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DAWN: Promoting Gender-Based Drug Use Prevention and Recovery

dawn 2013

To date, there is extensive evidence of the differences between women and men regarding substance use. Epidemiological studies show that even though women are less likely to initiate drug use than men, they start earlier and are more susceptible to develop an addiction. Women are also more vulnerable to drug-related pathologies, such as liver and cardiovascular diseases, and are more exposed to sexual and physical abuse and violence and to sexually transmitted diseases. At the same time studies of gender differences in drug treatment show that reasons why women and men seek help are often dissimilar, and that psychological, biological and social gender differences are important factors for the success of diverse types of treatment and for retention into treatment.

Most strategies for drug prevention and recovery in the world are, however, tailored to men, with the result that they have little or no impact on women. In many countries, especially in developing countries, women who use drugs are facing cultural, social and religious barriers and stigma that hinder them from accessing the existing health and social services, even more so as regard the services dedicated to treatment and recovery from substance use disorders.

In 2010 UNICRI initiated the project “DAWN – Drugs, Alcohol and Woman Network”, supported by the Department for Drug Policy of the Presidency of the Council of the Ministers of the Government of Italy, to address gender differences in drug use and addiction, and to promote gender-responsive drug policies in drug prevention and recovery.

The aim of the project has been to establish a network of experts on gender differences in substance use and addiction recovery, who can advocate and assist in the development and implementation of evidence-based interventions, policies and best practices which are tailored to the particular needs of women.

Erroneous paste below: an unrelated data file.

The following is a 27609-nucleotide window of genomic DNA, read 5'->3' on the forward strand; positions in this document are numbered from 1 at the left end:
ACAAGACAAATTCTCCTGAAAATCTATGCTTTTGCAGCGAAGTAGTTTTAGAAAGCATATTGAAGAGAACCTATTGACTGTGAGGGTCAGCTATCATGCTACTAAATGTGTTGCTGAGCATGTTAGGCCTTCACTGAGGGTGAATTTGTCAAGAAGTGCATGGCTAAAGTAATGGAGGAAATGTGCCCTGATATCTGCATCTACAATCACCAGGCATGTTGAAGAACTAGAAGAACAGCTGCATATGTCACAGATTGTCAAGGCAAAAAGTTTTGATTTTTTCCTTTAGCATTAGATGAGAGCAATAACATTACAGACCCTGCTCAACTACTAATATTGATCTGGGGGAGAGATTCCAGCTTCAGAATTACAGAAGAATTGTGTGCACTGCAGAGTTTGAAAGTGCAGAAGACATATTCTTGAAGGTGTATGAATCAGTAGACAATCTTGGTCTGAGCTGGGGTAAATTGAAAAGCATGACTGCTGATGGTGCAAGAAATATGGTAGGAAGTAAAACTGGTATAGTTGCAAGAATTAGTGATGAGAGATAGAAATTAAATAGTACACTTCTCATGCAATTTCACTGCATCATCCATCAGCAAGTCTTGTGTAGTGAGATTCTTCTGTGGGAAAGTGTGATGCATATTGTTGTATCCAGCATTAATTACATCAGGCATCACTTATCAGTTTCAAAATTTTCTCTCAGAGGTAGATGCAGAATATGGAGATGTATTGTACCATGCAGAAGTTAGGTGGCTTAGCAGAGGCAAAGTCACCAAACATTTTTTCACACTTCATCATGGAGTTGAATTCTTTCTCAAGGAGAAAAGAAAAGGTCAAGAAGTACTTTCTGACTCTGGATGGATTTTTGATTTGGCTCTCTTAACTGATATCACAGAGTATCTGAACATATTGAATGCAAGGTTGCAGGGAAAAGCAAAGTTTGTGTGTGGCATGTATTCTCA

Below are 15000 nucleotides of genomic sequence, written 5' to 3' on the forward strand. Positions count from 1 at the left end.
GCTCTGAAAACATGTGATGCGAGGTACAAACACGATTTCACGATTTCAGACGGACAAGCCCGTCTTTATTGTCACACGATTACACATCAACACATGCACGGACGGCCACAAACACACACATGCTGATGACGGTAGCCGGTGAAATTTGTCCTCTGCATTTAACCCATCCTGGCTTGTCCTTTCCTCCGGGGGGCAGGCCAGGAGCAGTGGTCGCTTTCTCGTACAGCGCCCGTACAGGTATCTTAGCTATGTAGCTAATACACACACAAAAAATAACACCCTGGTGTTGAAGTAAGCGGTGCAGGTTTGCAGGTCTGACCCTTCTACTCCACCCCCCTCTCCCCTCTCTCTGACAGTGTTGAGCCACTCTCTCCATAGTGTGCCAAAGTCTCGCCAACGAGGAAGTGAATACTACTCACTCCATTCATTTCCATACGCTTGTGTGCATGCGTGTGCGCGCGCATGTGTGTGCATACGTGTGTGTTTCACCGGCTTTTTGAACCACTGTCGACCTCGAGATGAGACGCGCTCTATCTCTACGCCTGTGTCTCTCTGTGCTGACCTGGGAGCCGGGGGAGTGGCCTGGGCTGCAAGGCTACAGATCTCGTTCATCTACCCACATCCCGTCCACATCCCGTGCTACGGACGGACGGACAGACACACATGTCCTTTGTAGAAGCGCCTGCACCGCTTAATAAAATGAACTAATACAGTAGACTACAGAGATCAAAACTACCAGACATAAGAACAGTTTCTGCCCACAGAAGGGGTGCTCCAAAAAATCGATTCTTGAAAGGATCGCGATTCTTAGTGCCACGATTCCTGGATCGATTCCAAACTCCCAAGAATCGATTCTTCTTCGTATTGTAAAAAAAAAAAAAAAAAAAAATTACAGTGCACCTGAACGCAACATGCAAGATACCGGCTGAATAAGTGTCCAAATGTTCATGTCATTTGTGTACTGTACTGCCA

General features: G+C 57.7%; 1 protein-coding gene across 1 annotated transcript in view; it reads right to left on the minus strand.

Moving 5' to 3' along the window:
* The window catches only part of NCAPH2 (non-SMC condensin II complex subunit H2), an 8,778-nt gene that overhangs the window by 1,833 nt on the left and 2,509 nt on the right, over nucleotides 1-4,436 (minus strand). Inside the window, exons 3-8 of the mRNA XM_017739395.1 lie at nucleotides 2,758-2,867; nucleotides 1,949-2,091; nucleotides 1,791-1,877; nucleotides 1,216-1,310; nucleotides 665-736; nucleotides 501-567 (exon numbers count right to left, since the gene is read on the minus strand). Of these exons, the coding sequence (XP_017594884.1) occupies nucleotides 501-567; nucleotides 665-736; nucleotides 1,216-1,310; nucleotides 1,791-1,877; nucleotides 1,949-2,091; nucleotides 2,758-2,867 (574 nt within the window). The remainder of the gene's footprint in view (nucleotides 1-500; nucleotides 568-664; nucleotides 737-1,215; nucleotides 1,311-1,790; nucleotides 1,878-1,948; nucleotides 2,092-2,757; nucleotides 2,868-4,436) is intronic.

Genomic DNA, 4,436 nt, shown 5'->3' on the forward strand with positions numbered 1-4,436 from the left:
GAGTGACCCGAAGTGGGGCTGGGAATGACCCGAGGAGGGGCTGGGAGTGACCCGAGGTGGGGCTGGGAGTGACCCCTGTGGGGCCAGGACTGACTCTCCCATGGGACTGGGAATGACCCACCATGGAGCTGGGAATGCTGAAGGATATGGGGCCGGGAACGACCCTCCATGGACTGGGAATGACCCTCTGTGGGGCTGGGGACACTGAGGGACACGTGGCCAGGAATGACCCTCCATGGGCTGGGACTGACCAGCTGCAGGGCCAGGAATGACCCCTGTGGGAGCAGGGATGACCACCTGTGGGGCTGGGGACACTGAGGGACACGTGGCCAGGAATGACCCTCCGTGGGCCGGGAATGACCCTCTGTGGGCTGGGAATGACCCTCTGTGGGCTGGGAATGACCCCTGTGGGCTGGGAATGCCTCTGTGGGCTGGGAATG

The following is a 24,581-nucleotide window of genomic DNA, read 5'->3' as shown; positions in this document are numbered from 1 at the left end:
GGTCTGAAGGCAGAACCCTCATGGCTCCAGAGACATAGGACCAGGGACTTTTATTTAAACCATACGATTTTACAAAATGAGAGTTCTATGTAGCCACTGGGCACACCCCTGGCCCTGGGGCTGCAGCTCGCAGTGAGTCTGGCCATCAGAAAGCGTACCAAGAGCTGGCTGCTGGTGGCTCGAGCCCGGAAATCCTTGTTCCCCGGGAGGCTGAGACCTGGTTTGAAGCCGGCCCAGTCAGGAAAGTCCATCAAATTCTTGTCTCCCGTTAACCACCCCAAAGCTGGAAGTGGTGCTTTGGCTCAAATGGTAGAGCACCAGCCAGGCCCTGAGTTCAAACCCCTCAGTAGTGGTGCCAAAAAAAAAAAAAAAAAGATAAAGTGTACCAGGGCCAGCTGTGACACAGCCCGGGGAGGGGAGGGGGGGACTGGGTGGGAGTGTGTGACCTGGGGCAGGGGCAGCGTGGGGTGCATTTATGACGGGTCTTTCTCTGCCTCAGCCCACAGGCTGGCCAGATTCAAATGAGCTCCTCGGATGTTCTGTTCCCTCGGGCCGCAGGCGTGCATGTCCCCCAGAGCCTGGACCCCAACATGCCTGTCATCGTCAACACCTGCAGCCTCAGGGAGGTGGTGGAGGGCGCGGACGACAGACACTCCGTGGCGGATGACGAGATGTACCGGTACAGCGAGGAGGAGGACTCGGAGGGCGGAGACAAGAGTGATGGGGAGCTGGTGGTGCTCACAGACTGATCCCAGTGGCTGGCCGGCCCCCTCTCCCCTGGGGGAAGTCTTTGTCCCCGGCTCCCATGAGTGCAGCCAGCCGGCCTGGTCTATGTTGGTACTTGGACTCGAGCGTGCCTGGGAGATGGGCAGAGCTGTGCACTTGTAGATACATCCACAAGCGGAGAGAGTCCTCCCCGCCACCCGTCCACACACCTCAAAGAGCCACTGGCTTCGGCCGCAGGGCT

The project is enshrined within the UN Sustainable Development Agenda, with regard to access to justice and social development, access to health and promotion of women’s rights and empowerment in their social, cultural and religious position in society.

The project is also carried out within the 2012 Resolution, Promoting strategies and measures addressing specific needs of women in the context of complete and integrated drug demand reduction programmes and strategies approved during the 55th Session of the Commission on Narcotic Drugs (CND). The resolution calls on Member States "to consider incorporating female-oriented programmes in their drug policies and strategies" and encouraged "to integrate essential female-specific services in the overall design, implementation, monitoring and evaluation of policies and programmes addressing drug abuse and dependence"

Download the resolution: